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Nifens History, Family Crest & Coats of Arms



It was in the Scottish/English Borderlands that the Strathclyde-Briton people first used the ancient name Nifens. It was a name for someone who lived in Ayrshire. The surname Nifens was also regarded as derived from the Gaelic patronymic Mac Naoimhin, which is derived from the word naomh, meaning saint.

Early Origins of the Nifens family


The surname Nifens was first found in Ayrshire (Gaelic: Siorrachd Inbhir Àir), formerly a county in the southwestern Strathclyde region of Scotland, that today makes up the Council Areas of South, East, and North Ayrshire, where they held a family seat from very ancient times, long before the Norman Conquest in 1066.

Early History of the Nifens family


This web page shows only a small excerpt of our Nifens research.
Another 503 words (36 lines of text) covering the years 1200, 1230, 1400, 1296, 1386, 1538, 1590, 1635, 1715, 1700, 1639, 1684 and 1650 are included under the topic Early Nifens History in all our PDF Extended History products and printed products wherever possible.

Nifens Spelling Variations


Scribes in Medieval Scotland spelled names by sound rather than any set of rules, so an enormous number of spelling variations exist in names of that era. Nifens has been spelled Niven, Nevin, Nevins, Nivens, Navin, Newin, Nevane, Niffen, Nifen, Niving, Neving, Newing, Neiven, Nivine, Nevison, Niveson and many more.

Early Notables of the Nifens family (pre 1700)


Notable amongst the family at this time was Kate McNiven (died 1715), also called Kate Nevin was a young nurse who served the House of Inchbrakie in the Parish of Monzie, near Crieff in Scotland in the early 1700s, she was one of the...
Another 43 words (3 lines of text) are included under the topic Early Nifens Notables in all our PDF Extended History products and printed products wherever possible.

Migration of the Nifens family to Ireland


Some of the Nifens family moved to Ireland, but this topic is not covered in this excerpt.
Another 133 words (10 lines of text) about their life in Ireland is included in all our PDF Extended History products and printed products wherever possible.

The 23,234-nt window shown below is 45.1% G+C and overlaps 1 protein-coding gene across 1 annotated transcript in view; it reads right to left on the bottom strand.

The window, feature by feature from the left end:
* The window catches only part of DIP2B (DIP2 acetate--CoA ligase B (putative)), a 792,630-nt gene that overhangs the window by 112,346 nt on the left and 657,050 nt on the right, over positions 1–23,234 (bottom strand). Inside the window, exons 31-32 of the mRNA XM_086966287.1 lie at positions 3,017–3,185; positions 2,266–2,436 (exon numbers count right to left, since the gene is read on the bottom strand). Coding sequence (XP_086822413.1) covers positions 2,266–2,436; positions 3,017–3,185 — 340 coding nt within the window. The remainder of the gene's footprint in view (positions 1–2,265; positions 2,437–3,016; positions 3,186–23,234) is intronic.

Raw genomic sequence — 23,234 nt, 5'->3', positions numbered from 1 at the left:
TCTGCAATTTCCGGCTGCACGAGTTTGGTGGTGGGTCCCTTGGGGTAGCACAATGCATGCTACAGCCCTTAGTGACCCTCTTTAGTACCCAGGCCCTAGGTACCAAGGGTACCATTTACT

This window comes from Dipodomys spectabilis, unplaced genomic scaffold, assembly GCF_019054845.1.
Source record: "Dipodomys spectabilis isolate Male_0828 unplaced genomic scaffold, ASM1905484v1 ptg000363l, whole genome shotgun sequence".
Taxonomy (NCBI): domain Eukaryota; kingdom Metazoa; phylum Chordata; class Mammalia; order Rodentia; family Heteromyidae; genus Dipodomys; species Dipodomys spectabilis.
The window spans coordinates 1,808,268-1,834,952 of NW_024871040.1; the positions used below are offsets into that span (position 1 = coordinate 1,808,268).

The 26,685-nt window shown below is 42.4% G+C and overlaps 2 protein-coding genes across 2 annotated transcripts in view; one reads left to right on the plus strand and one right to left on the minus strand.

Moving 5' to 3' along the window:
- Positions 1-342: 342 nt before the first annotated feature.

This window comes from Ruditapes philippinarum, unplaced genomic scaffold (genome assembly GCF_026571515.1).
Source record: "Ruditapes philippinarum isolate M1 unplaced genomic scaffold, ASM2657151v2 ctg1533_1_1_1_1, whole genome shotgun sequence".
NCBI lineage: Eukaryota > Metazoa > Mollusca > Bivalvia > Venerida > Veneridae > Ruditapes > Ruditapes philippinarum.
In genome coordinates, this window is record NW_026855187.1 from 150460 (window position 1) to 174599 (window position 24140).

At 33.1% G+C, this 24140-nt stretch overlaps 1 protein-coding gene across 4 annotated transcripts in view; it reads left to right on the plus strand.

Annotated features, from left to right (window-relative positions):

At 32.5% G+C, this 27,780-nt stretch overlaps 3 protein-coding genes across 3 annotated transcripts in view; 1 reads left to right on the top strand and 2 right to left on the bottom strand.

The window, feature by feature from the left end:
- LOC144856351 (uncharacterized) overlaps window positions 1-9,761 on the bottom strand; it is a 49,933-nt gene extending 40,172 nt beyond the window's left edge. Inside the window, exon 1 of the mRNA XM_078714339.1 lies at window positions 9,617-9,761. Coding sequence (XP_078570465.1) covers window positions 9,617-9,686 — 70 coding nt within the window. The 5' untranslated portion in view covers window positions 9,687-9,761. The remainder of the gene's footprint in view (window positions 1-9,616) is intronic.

Migration of the Nifens family to the New World and Oceana


The number of Strathclyde Clan families sailing for North America increased steadily as the persecution continued. In the colonies, they could find not only freedom from the iron hand of the English government, but land to settle on. The American War of Independence allowed many of these settlers to prove their independence, while some chose to go to Canada as United Empire Loyalists. Scots played essential roles in the forging of both great nations. Among them: William Nevin, who settled in New Jersey in 1685; John, Joseph, Michael, Patrick, Thomas and William Nevin, who settled in Pennsylvania between 1772 and 1856.

The Nifens Motto


The motto was originally a war cry or slogan. Mottoes first began to be shown with arms in the 14th and 15th centuries, but were not in general use until the 17th century. Thus the oldest coats of arms generally do not include a motto. Mottoes seldom form part of the grant of arms: Under most heraldic authorities, a motto is an optional component of the coat of arms, and can be added to or changed at will; many families have chosen not to display a motto.

Motto: Vivis sperandum
Motto Translation: Where there is life there is hope


Nifens Family Crest Products



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